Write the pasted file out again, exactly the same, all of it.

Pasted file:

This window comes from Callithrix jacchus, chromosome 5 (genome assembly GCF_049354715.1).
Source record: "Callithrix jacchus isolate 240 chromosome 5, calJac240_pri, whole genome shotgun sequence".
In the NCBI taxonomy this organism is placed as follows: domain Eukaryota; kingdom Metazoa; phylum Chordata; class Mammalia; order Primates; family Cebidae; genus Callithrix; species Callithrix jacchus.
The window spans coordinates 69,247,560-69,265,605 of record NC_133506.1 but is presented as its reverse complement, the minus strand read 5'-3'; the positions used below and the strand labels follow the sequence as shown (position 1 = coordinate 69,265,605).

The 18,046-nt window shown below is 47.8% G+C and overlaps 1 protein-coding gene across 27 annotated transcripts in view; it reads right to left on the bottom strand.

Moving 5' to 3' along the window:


This window comes from Callithrix jacchus, chromosome 5 (genome assembly GCF_049354715.1).
Source record: "Callithrix jacchus isolate 240 chromosome 5, calJac240_pri, whole genome shotgun sequence".
In the NCBI taxonomy this organism is placed as follows: domain Eukaryota; kingdom Metazoa; phylum Chordata; class Mammalia; order Primates; family Cebidae; genus Callithrix; species Callithrix jacchus.
The window spans coordinates 69,247,560-69,265,605 of record NC_133506.1 but is presented as its reverse complement, the minus strand read 5'-3'; the positions used below and the strand labels follow the sequence as shown (position 1 = coordinate 69,265,605).

The 18,046-nt window shown below is 47.8% G+C and overlaps 1 protein-coding gene across 27 annotated transcripts in view; it reads right to left on the bottom strand.

Moving 5' to 3' along the window: